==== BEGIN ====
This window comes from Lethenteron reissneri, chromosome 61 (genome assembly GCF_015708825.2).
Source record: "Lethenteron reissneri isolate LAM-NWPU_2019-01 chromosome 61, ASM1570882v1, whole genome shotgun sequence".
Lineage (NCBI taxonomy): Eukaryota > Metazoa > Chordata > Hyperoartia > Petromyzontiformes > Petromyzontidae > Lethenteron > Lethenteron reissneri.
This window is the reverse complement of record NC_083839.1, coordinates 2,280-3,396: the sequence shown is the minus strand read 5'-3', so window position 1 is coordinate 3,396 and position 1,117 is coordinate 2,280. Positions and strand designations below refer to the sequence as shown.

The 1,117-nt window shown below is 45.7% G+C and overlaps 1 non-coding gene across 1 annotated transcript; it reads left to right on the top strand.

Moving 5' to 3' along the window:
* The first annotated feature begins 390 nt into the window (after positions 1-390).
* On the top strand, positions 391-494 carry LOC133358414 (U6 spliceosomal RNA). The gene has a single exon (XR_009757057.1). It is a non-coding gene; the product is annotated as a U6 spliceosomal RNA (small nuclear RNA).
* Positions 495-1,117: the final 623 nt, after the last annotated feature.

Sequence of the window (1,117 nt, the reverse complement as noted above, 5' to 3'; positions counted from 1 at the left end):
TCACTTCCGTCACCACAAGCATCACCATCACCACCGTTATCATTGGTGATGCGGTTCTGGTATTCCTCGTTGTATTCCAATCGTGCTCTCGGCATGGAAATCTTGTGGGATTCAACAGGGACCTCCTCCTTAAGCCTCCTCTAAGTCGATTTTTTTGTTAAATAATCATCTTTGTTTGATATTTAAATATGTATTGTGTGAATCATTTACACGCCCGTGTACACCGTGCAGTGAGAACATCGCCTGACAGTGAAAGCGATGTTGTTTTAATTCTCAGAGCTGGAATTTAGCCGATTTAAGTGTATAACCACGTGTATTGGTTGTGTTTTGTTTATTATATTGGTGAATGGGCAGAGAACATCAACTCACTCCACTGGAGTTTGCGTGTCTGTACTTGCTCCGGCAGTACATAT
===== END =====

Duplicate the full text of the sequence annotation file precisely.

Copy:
This window comes from Lethenteron reissneri, chromosome 61 (genome assembly GCF_015708825.2).
Source record: "Lethenteron reissneri isolate LAM-NWPU_2019-01 chromosome 61, ASM1570882v1, whole genome shotgun sequence".
Lineage (NCBI taxonomy): Eukaryota > Metazoa > Chordata > Hyperoartia > Petromyzontiformes > Petromyzontidae > Lethenteron > Lethenteron reissneri.
This window is the reverse complement of record NC_083839.1, coordinates 2,280-3,396: the sequence shown is the minus strand read 5'-3', so window position 1 is coordinate 3,396 and position 1,117 is coordinate 2,280. Positions and strand designations below refer to the sequence as shown.

The 1,117-nt window shown below is 45.7% G+C and overlaps 1 non-coding gene across 1 annotated transcript; it reads left to right on the top strand.

Moving 5' to 3' along the window:
* The first annotated feature begins 390 nt into the window (after positions 1-390).
* On the top strand, positions 391-494 carry LOC133358414 (U6 spliceosomal RNA). The gene has a single exon (XR_009757057.1). It is a non-coding gene; the product is annotated as a U6 spliceosomal RNA (small nuclear RNA).
* Positions 495-1,117: the final 623 nt, after the last annotated feature.

Sequence of the window (1,117 nt, the reverse complement as noted above, 5' to 3'; positions counted from 1 at the left end):
TCACTTCCGTCACCACAAGCATCACCATCACCACCGTTATCATTGGTGATGCGGTTCTGGTATTCCTCGTTGTATTCCAATCGTGCTCTCGGCATGGAAATCTTGTGGGATTCAACAGGGACCTCCTCCTTAAGCCTCCTCTAAGTCGATTTTTTTGTTAAATAATCATCTTTGTTTGATATTTAAATATGTATTGTGTGAATCATTTACACGCCCGTGTACACCGTGCAGTGAGAACATCGCCTGACAGTGAAAGCGATGTTGTTTTAATTCTCAGAGCTGGAATTTAGCCGATTTAAGTGTATAACCACGTGTATTGGTTGTGTTTTGTTTATTATATTGGTGAATGGGCAGAGAACATCAACTCACTCCACTGGAGTTTGCGTGTCTGTACTTGCTCCGGCAGTACATAT